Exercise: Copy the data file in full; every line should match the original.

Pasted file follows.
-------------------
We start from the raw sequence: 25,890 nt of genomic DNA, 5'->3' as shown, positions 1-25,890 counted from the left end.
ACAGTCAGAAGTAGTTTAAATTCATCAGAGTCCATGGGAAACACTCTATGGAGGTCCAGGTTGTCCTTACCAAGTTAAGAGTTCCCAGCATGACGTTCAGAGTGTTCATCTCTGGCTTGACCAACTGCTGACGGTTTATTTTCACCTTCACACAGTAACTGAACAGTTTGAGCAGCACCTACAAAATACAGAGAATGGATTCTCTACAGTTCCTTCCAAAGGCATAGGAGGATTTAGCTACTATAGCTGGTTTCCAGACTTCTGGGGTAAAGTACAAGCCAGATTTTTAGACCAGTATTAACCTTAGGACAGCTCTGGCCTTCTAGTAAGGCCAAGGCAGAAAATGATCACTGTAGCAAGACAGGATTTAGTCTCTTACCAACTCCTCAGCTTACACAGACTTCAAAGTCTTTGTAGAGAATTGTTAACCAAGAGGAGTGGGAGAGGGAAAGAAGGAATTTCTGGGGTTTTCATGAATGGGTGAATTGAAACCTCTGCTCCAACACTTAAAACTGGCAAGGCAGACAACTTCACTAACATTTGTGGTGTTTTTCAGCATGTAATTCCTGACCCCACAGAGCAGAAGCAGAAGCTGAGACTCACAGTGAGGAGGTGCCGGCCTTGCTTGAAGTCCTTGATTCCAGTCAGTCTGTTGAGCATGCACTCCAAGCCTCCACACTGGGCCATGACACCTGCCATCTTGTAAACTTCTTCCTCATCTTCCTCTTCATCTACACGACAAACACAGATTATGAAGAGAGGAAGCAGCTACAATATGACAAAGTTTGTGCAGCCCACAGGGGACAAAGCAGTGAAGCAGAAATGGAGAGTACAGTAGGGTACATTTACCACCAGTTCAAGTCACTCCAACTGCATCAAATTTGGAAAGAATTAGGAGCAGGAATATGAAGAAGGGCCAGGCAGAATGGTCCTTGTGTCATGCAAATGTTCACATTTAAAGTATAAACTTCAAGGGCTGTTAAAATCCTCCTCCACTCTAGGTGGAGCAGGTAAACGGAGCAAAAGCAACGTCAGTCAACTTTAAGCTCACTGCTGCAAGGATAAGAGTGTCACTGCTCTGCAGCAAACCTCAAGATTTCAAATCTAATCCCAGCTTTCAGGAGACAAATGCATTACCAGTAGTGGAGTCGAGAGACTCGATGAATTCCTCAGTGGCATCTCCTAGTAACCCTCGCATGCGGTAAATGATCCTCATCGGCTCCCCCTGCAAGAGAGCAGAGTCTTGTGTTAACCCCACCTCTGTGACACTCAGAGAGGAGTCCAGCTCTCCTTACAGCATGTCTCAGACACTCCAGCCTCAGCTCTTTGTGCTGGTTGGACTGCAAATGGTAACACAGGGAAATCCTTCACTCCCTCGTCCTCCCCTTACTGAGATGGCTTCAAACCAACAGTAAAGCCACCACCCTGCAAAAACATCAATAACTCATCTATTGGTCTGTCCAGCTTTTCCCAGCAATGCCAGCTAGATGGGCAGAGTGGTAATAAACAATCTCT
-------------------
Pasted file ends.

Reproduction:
We start from the raw sequence: 25,890 nt of genomic DNA, 5'->3' as shown, positions 1-25,890 counted from the left end.
ACAGTCAGAAGTAGTTTAAATTCATCAGAGTCCATGGGAAACACTCTATGGAGGTCCAGGTTGTCCTTACCAAGTTAAGAGTTCCCAGCATGACGTTCAGAGTGTTCATCTCTGGCTTGACCAACTGCTGACGGTTTATTTTCACCTTCACACAGTAACTGAACAGTTTGAGCAGCACCTACAAAATACAGAGAATGGATTCTCTACAGTTCCTTCCAAAGGCATAGGAGGATTTAGCTACTATAGCTGGTTTCCAGACTTCTGGGGTAAAGTACAAGCCAGATTTTTAGACCAGTATTAACCTTAGGACAGCTCTGGCCTTCTAGTAAGGCCAAGGCAGAAAATGATCACTGTAGCAAGACAGGATTTAGTCTCTTACCAACTCCTCAGCTTACACAGACTTCAAAGTCTTTGTAGAGAATTGTTAACCAAGAGGAGTGGGAGAGGGAAAGAAGGAATTTCTGGGGTTTTCATGAATGGGTGAATTGAAACCTCTGCTCCAACACTTAAAACTGGCAAGGCAGACAACTTCACTAACATTTGTGGTGTTTTTCAGCATGTAATTCCTGACCCCACAGAGCAGAAGCAGAAGCTGAGACTCACAGTGAGGAGGTGCCGGCCTTGCTTGAAGTCCTTGATTCCAGTCAGTCTGTTGAGCATGCACTCCAAGCCTCCACACTGGGCCATGACACCTGCCATCTTGTAAACTTCTTCCTCATCTTCCTCTTCATCTACACGACAAACACAGATTATGAAGAGAGGAAGCAGCTACAATATGACAAAGTTTGTGCAGCCCACAGGGGACAAAGCAGTGAAGCAGAAATGGAGAGTACAGTAGGGTACATTTACCACCAGTTCAAGTCACTCCAACTGCATCAAATTTGGAAAGAATTAGGAGCAGGAATATGAAGAAGGGCCAGGCAGAATGGTCCTTGTGTCATGCAAATGTTCACATTTAAAGTATAAACTTCAAGGGCTGTTAAAATCCTCCTCCACTCTAGGTGGAGCAGGTAAACGGAGCAAAAGCAACGTCAGTCAACTTTAAGCTCACTGCTGCAAGGATAAGAGTGTCACTGCTCTGCAGCAAACCTCAAGATTTCAAATCTAATCCCAGCTTTCAGGAGACAAATGCATTACCAGTAGTGGAGTCGAGAGACTCGATGAATTCCTCAGTGGCATCTCCTAGTAACCCTCGCATGCGGTAAATGATCCTCATCGGCTCCCCCTGCAAGAGAGCAGAGTCTTGTGTTAACCCCACCTCTGTGACACTCAGAGAGGAGTCCAGCTCTCCTTACAGCATGTCTCAGACACTCCAGCCTCAGCTCTTTGTGCTGGTTGGACTGCAAATGGTAACACAGGGAAATCCTTCACTCCCTCGTCCTCCCCTTACTGAGATGGCTTCAAACCAACAGTAAAGCCACCACCCTGCAAAAACATCAATAACTCATCTATTGGTCTGTCCAGCTTTTCCCAGCAATGCCAGCTAGATGGGCAGAGTGGTAATAAACAATCTCT